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Anthem (2023) movie review and synopsis

Of course, this frustration is rooted in the systematic oppression of anyone outside the majority. Produced by Ryan Coogler, director Peter Nicks’ documentary Anthem follows songwriter Kris Bowers (“Brigerton,” “Green Book”) and producer DJ Dahi (“Self Care” by Mac Miller, “Money Trees” by Kendrick Lamar) as they journey across America, seeking to reinvent the anthem.

The documentary takes the format of a road movie as Dahi and Bowers travel to the centers of the American genre such as Nashville, Detroit and the Bay Area, meeting musicians and discussing their love of the art form. All these individuals perform as well as transmit the stories, significance and qualities of their genres. In all the bands, the feeling is the same: music is love, music brings people together, and the anthem doesn’t really come true.

As they travel the country interviewing a variety of artists, every interaction is marked by a dull sense of artifice. There’s a lack of real chemistry within the conversations, and it feels more like checking boxes than engaging thoughtfully with the subjects. Dahi and Bowers lack chemistry and rapport as well, feeling like two talented students stuck together for a group project.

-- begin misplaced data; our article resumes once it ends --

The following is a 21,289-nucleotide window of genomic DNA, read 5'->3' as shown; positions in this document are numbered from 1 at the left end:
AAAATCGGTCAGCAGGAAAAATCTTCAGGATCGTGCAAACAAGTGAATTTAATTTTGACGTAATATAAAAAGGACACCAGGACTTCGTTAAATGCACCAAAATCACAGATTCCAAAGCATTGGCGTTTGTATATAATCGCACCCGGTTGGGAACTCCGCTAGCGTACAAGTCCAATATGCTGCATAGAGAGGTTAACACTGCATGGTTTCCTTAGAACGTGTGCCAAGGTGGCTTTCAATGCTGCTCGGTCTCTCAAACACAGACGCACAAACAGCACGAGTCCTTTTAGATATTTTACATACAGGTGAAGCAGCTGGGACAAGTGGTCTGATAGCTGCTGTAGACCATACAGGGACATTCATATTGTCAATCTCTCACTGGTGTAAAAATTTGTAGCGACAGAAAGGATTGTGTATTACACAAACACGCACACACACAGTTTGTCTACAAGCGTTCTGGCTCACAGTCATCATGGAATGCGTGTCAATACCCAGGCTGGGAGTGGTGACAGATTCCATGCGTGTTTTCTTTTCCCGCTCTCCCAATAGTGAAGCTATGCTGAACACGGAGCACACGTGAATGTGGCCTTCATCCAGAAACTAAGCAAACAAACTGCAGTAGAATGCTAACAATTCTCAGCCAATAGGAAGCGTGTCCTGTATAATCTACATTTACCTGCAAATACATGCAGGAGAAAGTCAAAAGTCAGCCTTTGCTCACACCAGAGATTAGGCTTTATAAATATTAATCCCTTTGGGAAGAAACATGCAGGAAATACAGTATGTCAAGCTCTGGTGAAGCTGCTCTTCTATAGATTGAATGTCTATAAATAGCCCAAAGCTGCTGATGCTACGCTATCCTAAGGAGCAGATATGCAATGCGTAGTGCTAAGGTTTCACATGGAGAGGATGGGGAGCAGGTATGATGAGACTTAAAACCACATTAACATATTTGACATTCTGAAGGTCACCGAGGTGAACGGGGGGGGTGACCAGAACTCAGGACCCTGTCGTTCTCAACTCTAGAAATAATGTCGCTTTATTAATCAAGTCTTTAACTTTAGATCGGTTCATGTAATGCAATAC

The camera always feels strongly about the people in front of the lens and this leads to a stiffness that takes the emotion out of the feeling. He turns these conversations into educational games instead of empathetic discussion. The value of what is being said is undeniable, but in a documentary whose thesis is rooted in empathy and unity, there is a counterintuitive emotional distance between the subjects that is further translated through the screen.

The format of “Hymn” is equally formulaic. Dahi and Bowers drive to a town, listen to their subjects play, and then interview them. This is repeated throughout the documentary, and as you work to get all the information outlined, it is tiring. Perhaps these downfalls are a result of the film’s ambition, following a transnational exploration of music, interviewing community figures and creating a song to cap it all. It’s a lot of information to cram into 98 minutes, and while a longer documentary was a possible solution, the lack of cohesion between the subjects is a more complicated solution.

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